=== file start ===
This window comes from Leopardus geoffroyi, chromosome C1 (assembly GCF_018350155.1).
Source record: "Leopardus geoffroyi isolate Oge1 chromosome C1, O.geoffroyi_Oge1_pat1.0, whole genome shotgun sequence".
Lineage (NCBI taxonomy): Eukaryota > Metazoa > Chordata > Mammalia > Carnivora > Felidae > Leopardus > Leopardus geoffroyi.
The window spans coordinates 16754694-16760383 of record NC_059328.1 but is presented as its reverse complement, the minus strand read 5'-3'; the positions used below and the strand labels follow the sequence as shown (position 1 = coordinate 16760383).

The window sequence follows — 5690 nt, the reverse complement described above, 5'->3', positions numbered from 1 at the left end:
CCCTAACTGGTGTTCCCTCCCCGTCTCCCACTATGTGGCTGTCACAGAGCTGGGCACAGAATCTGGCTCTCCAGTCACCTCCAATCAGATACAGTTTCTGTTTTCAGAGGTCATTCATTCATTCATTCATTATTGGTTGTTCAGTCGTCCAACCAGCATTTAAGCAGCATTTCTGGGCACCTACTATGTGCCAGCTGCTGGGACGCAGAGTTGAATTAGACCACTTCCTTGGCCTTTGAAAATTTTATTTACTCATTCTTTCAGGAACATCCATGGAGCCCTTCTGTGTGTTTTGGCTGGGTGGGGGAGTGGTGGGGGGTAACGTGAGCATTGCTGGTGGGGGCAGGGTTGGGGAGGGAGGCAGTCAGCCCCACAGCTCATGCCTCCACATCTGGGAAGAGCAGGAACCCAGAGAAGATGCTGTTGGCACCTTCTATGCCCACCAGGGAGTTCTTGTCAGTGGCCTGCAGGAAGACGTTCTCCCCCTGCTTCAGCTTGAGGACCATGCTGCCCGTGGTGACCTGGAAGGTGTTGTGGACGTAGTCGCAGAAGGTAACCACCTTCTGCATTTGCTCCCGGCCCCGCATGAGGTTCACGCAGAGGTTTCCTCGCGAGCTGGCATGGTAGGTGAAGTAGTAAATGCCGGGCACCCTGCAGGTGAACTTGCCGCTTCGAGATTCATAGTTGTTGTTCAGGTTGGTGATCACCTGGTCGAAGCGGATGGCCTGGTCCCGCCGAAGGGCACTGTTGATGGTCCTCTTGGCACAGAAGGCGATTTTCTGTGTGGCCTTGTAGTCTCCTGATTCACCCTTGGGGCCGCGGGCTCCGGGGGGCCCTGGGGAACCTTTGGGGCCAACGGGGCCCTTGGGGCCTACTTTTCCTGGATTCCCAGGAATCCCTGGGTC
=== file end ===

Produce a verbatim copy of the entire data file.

This window comes from Leopardus geoffroyi, chromosome C1 (assembly GCF_018350155.1).
Source record: "Leopardus geoffroyi isolate Oge1 chromosome C1, O.geoffroyi_Oge1_pat1.0, whole genome shotgun sequence".
Lineage (NCBI taxonomy): Eukaryota > Metazoa > Chordata > Mammalia > Carnivora > Felidae > Leopardus > Leopardus geoffroyi.
The window spans coordinates 16754694-16760383 of record NC_059328.1 but is presented as its reverse complement, the minus strand read 5'-3'; the positions used below and the strand labels follow the sequence as shown (position 1 = coordinate 16760383).

The window sequence follows — 5690 nt, the reverse complement described above, 5'->3', positions numbered from 1 at the left end:
CCCTAACTGGTGTTCCCTCCCCGTCTCCCACTATGTGGCTGTCACAGAGCTGGGCACAGAATCTGGCTCTCCAGTCACCTCCAATCAGATACAGTTTCTGTTTTCAGAGGTCATTCATTCATTCATTCATTATTGGTTGTTCAGTCGTCCAACCAGCATTTAAGCAGCATTTCTGGGCACCTACTATGTGCCAGCTGCTGGGACGCAGAGTTGAATTAGACCACTTCCTTGGCCTTTGAAAATTTTATTTACTCATTCTTTCAGGAACATCCATGGAGCCCTTCTGTGTGTTTTGGCTGGGTGGGGGAGTGGTGGGGGGTAACGTGAGCATTGCTGGTGGGGGCAGGGTTGGGGAGGGAGGCAGTCAGCCCCACAGCTCATGCCTCCACATCTGGGAAGAGCAGGAACCCAGAGAAGATGCTGTTGGCACCTTCTATGCCCACCAGGGAGTTCTTGTCAGTGGCCTGCAGGAAGACGTTCTCCCCCTGCTTCAGCTTGAGGACCATGCTGCCCGTGGTGACCTGGAAGGTGTTGTGGACGTAGTCGCAGAAGGTAACCACCTTCTGCATTTGCTCCCGGCCCCGCATGAGGTTCACGCAGAGGTTTCCTCGCGAGCTGGCATGGTAGGTGAAGTAGTAAATGCCGGGCACCCTGCAGGTGAACTTGCCGCTTCGAGATTCATAGTTGTTGTTCAGGTTGGTGATCACCTGGTCGAAGCGGATGGCCTGGTCCCGCCGAAGGGCACTGTTGATGGTCCTCTTGGCACAGAAGGCGATTTTCTGTGTGGCCTTGTAGTCTCCTGATTCACCCTTGGGGCCGCGGGCTCCGGGGGGCCCTGGGGAACCTTTGGGGCCAACGGGGCCCTTGGGGCCTACTTTTCCTGGATTCCCAGGAATCCCTGGGTC